25. The period to be taken into consideration began on 10 December 1996 and ended on 30 January 2002. It thus lasted 5 years, 1 month and 21 days for two levels of jurisdiction.

A. Admissibility

26. The Government objected that the applicant had not exhausted domestic remedies as he had not sought redress by means of a complaint under Article 127 of the Constitution, in force since 1 January 2002. With reference to the practice of the Constitutional Court, the Government argued that the applicant could have obtained redress before the Constitutional Court if he had filed a complaint within the statutory time-limit and in accordance with the formal requirements.

27. The applicant disagreed. He argued, in particular, that the above remedy had not been available when he had filed his application with the Court.

28. The application was introduced on 23 October 2000. At that time it was the Court’s general practice to assess whether domestic remedies had been exhausted with reference to the date on which the application had been lodged with it. The Court decided to make an exception to this rule in respect of cases against Slovakia which, as the present one, had been lodged with it prior to 1 January 2002 (see the Andrášik and Others v. Slovakia decision referred to above). That decision was adopted on 22 October 2002, that is at a time when a final decision had already been given in the criminal proceedings against the applicant. By that time the statutory time-limit within which the applicant could have used the newly-introduced remedy under Article 127 of the Constitution had expired.

29. Given these circumstances, the Court considers that the applicant was not required to have recourse to the remedy in issue. The Government’s objection relating to non-exhaustion of domestic remedies cannot therefore be upheld (see also Vujčík v. Slovakia, no. 67036/01, §§ 50-51, 13 December 2005).

30. The Court notes that the application is not manifestly ill-founded within the meaning of Article 35 § 3 of the Convention. It further notes that it is not inadmissible on any other grounds. It must therefore be declared admissible.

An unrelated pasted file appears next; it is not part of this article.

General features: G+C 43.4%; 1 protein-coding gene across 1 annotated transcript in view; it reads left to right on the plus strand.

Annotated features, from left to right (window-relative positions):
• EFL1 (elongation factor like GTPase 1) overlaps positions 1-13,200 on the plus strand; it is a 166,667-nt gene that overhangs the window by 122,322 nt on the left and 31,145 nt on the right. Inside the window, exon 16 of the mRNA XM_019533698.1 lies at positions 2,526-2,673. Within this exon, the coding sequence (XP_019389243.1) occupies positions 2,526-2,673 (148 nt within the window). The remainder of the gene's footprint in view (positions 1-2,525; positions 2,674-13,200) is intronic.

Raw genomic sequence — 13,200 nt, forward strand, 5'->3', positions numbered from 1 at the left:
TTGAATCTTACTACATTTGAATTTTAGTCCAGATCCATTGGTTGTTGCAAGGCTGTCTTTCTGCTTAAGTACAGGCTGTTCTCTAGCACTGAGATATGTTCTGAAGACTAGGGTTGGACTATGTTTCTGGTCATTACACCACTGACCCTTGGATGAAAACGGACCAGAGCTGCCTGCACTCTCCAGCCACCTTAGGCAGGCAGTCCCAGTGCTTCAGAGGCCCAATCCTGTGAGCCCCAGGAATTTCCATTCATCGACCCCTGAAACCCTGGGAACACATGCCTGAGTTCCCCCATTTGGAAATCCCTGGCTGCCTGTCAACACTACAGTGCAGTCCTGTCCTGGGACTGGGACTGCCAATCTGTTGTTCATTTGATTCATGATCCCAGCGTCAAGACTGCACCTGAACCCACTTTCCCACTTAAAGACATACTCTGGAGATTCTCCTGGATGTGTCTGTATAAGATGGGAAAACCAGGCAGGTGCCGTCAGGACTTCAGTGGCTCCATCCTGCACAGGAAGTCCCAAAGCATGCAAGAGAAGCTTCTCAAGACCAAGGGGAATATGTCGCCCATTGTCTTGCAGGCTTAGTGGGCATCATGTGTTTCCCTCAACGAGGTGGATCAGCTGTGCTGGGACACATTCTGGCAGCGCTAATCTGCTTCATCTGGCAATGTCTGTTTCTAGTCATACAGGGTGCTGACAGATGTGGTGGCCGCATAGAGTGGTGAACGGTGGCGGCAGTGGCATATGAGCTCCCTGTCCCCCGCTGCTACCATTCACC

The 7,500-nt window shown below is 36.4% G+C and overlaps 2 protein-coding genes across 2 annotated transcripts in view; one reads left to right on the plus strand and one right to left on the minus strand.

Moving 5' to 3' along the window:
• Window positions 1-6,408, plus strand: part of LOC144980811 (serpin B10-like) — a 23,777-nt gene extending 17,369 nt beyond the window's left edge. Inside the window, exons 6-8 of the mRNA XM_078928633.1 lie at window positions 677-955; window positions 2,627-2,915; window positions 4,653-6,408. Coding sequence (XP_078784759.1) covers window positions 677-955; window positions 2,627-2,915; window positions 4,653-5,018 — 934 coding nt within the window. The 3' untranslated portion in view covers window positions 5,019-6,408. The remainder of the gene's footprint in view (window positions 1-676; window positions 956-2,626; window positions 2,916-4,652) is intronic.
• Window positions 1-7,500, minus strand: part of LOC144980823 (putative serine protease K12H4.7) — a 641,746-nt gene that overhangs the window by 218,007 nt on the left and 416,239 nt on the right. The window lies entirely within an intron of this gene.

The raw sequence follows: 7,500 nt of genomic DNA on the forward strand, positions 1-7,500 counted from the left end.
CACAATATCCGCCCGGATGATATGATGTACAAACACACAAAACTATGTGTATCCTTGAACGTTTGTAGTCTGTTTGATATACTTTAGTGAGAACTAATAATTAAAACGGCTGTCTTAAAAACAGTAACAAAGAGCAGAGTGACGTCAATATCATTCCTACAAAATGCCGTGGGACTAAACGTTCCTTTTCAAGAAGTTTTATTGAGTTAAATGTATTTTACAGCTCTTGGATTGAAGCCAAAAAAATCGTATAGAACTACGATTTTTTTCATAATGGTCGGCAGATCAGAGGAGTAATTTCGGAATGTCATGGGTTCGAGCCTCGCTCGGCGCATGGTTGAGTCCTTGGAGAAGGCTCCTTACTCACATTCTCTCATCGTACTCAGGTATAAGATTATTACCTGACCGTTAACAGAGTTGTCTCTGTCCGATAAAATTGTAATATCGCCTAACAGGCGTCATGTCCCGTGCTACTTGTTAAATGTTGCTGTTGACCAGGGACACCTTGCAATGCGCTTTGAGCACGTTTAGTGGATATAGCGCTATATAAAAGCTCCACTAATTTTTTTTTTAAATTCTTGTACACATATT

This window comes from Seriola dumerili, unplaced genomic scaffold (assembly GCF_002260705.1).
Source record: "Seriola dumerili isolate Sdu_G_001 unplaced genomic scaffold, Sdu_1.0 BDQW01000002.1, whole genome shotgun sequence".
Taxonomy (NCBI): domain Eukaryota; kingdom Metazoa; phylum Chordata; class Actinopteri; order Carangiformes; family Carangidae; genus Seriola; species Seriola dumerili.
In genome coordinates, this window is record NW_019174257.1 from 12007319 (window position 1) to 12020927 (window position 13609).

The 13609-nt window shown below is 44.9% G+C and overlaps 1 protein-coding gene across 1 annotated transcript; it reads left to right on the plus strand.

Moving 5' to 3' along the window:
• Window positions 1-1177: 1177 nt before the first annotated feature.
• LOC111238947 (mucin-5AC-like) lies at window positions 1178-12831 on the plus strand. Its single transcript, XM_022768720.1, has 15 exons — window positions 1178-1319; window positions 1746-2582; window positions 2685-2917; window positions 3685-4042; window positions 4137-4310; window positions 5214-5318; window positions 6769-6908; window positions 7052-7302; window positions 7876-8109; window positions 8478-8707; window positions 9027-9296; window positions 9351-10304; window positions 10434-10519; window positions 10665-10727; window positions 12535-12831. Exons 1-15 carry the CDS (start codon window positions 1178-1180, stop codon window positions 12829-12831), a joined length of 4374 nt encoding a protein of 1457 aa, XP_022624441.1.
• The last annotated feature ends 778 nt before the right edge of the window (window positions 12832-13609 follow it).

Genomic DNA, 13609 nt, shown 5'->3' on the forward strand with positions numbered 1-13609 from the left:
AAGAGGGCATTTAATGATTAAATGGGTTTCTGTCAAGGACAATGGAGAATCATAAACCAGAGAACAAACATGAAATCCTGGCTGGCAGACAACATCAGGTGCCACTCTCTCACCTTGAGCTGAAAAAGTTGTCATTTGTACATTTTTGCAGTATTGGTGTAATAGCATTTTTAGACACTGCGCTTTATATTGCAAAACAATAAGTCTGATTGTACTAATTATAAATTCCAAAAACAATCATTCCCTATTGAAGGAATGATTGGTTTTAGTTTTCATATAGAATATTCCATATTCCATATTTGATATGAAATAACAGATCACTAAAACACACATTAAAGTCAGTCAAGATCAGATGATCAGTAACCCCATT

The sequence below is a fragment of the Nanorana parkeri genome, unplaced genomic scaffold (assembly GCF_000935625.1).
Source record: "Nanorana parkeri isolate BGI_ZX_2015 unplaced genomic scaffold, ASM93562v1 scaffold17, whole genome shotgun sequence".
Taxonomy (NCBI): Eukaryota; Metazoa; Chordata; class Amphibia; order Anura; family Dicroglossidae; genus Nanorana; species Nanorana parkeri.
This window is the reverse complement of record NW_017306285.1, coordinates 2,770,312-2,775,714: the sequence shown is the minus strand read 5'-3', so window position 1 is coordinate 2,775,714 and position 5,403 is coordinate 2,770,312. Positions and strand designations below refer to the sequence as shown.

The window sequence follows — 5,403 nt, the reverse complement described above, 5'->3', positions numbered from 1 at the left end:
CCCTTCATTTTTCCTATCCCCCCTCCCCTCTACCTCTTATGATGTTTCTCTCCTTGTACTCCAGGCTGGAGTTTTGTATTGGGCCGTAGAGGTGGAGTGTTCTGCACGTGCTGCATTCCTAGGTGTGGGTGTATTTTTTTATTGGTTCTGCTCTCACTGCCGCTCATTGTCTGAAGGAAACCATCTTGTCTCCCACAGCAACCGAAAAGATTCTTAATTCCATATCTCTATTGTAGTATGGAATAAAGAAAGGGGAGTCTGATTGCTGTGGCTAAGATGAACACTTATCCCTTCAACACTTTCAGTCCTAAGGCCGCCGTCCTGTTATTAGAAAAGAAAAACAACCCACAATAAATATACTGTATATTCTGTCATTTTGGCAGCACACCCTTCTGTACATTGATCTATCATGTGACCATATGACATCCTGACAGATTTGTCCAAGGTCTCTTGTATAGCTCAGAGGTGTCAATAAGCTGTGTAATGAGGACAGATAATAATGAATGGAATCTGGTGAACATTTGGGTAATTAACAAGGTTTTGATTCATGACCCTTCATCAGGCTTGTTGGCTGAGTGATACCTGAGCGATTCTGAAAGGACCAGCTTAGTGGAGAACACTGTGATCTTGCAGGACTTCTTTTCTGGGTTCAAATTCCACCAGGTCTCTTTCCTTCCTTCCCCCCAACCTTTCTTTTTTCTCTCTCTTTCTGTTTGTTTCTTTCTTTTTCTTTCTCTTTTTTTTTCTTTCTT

B. Merits

31. The Court reiterates that the reasonableness of the length of proceedings must be assessed in the light of the circumstances of the case and with reference to the following criteria: the complexity of the case, the conduct of the applicant and the relevant authorities (see, among many other authorities, Pélissier and Sassi v. France [GC], no. 25444/94, § 67, ECHR 1999-II)

32. The Court has frequently found violations of Article 6 § 1 of the Convention in cases raising issues similar to the one in the present case (see Pélissier and Sassi, cited above).

33. The present application concerns criminal proceedings the length of which the Court examined in the context of the case of Žiačik v. Slovakia (referred to in paragraph 22 above). In that case, the Court found a violation of Article 6 (see paragraphs 43-46 of the Žiačik judgment). Having examined all the material submitted to it, the Court finds no fact or argument capable of persuading it to reach a different conclusion in the present case. Having regard to its case-law on the subject, the Court considers that in the instant case the length of the proceedings was excessive and failed to meet the “reasonable time” requirement.

34. There has accordingly been a breach of Article 6 § 1.


35. Article 41 of the Convention provides:

“If the Court finds that there has been a violation of the Convention or the Protocols thereto, and if the internal law of the High Contracting Party concerned allows only partial reparation to be made, the Court shall, if necessary, afford just satisfaction to the injured party.”

A. Damage

36. The applicant claimed 300,000 Slovakian korunas, which is the equivalent of approximately 8,000 euros (EUR), in respect of non-pecuniary damage.

37. The Government contested the claim as being unsubstantiated and excessive.

38. The Court considers that the applicant must have sustained some non-pecuniary damage. Ruling on an equitable basis, it awards him EUR 3,500 under that head.

B. Costs and expenses

39. The applicant did not submit any claim in respect of costs and expenses.

C. Default interest

40. The Court considers it appropriate that the default interest should be based on the marginal lending rate of the European Central Bank, to which should be added three percentage points.


1. Declares the application admissible;

2. Holds that there has been a violation of Article 6 § 1 of the Convention;

3. Holds

(a) that the respondent State is to pay the applicant, within three months from the date on which the judgment becomes final in accordance with Article 44 § 2 of the Convention, EUR 3,500 (three thousand and five hundred euros) in respect of non-pecuniary damage, to be converted into the currency of the respondent State at the rate applicable at the date of settlement, plus any tax that may be chargeable;

(b) that from the expiry of the above-mentioned three months until settlement simple interest shall be payable on the above amount at a rate equal to the marginal lending rate of the European Central Bank during the default period plus three percentage points;

4. Dismisses the remainder of the applicant’s claim for just satisfaction.

Done in English, and notified in writing on 7 November 2006, pursuant to Rule 77 §§ 2 and 3 of the Rules of Court.

T.L. Early Nicolas Bratza
Registrar President